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" Congress, banishing all feeling of mere passion or resentment, will recollect only its duty to the whole country; that this war is not waged, upon our part, in any spirit of oppression, nor for any purpose of conquest, or subjugation, nor purpose of overthrowing... "
A Source History of the United States: From Discovery (1492) to End of ... - Page 450
by Howard Walter Caldwell, Clark Edmund Persinger - 1909 - 484 pages
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Life of Abraham Lincoln: Presenting His Early History, Political Career, and ...

Joseph Hartwell Barrett - Electronic book - 1864 - 510 pages
...capital ; that in this National emergency Congress, banishing all feeling of mere passion or resentment, will recollect only its duty to the whole country ; that this war is not waged on our part in any spirit of oppression, nor for any purpose of conquest or subjugation, nor purpose...
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The American Conflict: A History of the Great Rebellion in the ..., Volume 1

Horace Greeley - Slavery - 1864 - 37 pages
...capital; that, in this national emergency, Congress, banishing all feeling of mere passion or resentment, will recollect only its duty to the whole country; that this war is not waged, on our purt, in any spirit of oppression, nor for any purpose of conquest or subjugation, nor purpose...
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The American Annual Cyclopedia and Register of Important Events of the Year

1864
...capital; that in this national emergency Congress, banishing all feeling of mere passion or resentment, will recollect only its duty to the whole country; that this war ii not prosecuted upon our part in any spirit of oppression, nor for any purpose of conquest or subjugation,...
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The Political History of the United States of America, During the Great ...

Edward McPherson - Confederate States of America - 1864 - 440 pages
...government; that iu the progress of this wiir, Congr"ss. banishing all feeling of mere passion or resentment, will recollect only Its duty to the whole country; that this war in not waged un our part in any spirit of oppression, nor fur any | purpose of continent or mibjugatiun,...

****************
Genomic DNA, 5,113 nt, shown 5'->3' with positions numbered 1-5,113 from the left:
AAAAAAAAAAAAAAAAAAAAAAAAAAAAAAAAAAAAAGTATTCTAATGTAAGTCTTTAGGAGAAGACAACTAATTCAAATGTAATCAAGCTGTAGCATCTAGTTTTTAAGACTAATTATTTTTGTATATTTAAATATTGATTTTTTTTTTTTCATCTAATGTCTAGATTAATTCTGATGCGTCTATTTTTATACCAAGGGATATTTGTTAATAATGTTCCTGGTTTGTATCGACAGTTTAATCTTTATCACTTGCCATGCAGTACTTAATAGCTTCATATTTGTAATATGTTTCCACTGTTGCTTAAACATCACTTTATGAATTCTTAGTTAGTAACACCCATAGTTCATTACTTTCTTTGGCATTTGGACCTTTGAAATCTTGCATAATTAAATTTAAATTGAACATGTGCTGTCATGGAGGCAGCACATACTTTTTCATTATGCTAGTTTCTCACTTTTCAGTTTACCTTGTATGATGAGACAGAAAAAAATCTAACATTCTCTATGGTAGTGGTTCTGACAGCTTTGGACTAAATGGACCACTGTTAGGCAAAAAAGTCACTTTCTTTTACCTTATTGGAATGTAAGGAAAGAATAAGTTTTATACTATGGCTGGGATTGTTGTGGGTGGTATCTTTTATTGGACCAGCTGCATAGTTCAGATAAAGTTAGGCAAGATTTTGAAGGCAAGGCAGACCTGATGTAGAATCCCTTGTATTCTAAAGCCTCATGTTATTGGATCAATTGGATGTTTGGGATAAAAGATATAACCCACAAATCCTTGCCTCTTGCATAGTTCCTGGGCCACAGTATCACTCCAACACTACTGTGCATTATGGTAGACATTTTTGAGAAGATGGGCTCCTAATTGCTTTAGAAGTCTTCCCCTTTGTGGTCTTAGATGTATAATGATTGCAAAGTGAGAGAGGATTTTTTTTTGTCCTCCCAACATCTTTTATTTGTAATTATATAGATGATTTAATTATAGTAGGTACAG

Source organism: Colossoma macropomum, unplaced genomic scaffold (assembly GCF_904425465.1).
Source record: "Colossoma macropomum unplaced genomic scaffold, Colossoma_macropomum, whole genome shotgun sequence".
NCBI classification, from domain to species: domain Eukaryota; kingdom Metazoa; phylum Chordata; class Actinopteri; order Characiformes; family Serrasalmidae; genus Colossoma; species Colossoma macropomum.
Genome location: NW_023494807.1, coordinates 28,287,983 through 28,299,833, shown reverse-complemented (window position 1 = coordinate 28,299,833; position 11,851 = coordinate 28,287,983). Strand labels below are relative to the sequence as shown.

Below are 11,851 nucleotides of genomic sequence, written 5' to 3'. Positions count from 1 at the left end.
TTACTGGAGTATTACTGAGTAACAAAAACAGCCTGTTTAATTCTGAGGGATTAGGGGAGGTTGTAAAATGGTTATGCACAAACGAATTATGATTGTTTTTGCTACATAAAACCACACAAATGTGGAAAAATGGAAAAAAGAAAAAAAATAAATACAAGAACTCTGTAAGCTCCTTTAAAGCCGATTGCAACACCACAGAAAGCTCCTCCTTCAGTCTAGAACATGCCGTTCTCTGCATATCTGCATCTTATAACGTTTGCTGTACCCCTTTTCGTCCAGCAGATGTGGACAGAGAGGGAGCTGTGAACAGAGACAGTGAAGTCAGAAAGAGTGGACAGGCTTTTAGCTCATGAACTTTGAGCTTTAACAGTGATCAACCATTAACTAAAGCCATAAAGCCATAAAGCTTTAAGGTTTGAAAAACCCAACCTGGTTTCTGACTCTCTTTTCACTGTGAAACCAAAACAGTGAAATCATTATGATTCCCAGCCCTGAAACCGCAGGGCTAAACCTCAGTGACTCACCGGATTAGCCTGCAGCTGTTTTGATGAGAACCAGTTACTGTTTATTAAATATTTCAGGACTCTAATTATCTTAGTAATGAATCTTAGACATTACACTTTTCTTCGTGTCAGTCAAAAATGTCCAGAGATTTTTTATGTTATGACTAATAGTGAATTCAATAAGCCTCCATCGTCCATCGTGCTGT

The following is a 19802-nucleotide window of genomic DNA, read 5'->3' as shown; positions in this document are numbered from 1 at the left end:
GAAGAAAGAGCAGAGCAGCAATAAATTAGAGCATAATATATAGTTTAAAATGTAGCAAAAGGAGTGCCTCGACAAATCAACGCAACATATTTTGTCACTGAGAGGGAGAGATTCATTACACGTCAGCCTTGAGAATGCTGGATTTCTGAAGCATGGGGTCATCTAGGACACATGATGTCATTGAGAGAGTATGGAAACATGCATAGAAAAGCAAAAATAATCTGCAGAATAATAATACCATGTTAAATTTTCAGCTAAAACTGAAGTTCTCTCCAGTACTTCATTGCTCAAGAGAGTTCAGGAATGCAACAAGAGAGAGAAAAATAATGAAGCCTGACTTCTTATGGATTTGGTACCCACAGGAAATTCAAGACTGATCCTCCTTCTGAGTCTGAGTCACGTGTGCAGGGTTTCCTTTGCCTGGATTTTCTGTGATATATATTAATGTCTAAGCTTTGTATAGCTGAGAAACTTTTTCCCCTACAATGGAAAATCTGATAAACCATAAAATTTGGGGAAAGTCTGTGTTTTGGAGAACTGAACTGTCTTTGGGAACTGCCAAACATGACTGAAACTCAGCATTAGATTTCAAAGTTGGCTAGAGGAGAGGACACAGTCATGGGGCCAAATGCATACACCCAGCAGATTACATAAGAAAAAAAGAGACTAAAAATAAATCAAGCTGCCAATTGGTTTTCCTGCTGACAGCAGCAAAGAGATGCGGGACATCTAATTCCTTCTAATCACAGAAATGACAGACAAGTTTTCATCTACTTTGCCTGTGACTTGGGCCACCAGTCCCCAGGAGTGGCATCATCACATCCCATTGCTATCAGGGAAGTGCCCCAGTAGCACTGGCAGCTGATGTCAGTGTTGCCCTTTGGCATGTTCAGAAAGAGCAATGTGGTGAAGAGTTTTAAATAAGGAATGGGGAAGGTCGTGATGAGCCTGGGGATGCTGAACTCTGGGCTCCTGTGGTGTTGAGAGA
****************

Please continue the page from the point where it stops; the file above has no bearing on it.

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THE CHURCH AND THE REBELLION: A CONSIDERATION OF THE REBELLION AGAINST THE ...

R.L. STANTON - 1864
...declared by acts, resolutions, and proclamations, the doctrine, that the war was " not waged for any purpose of overthrowing or interfering with the rights or established institutions of the States [meaning thereby, especially, slavery]; but to defend and maintain the supremacy of the...
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SPEECHES, ARGUMENTS, ADDRESSES, AND LETTERS OF CLEMENT L. VALLANDIGHAM

1864
...professedly, " not in any spirit of oppression, or for any purpose ,of conquest or subjugation, or purpose of overthrowing or interfering with the rights or established institutions of the States, but to defend and maintain the supremacy of the Constitution, and to preserve the Union,...
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HISTORY OF THE ADMINISTRATION OF PRESIDENT LINCOLN

HENRY J. RAYMOND. - 1864
...waged on their part in any spirit of oppression, or for any purpose of conquest or subjugation, or purpose of overthrowing or interfering with the rights or established institutions of those States, but to defend and maintain the supremacy of the Constitution, and to preserve the Union...
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America: the Origin of Her Present Conflict: Her Prospect for the Slave, and ...

James William Massie - Antislavery movements - 1864 - 472 pages
...waged on their part in any spirit of oppression, or for any purpose of conquest, or subjugation, or purpose of overthrowing or interfering with the rights or established institutions of those states, but to defend and maintain tho supremacy of the Constitution, and to preserve the Union...
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The Church and the Rebellion: A Consideration of the Rebellion Against the ...

Robert Livingston Stanton, Robert Lodowick Stanton - Slavery - 1864 - 562 pages
...declared by acts, resolutions, and proclamations, the doctrine, that the war was " not waged for any purpose of overthrowing or interfering with the rights or established institutions of the States [meaning thereby, especially, slavery] ; but to defend and maintain the supremacy of the...
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The Living Age ..., Volume 83

1864
...forgetting all feeling of resentment, Congress declares that " this war is not waged upon our part with any purpose of overthrowing or interfering with the rights or established institutions of these States, but to defend and maintain the supremacy of the Constitution, and to preserve the Union...
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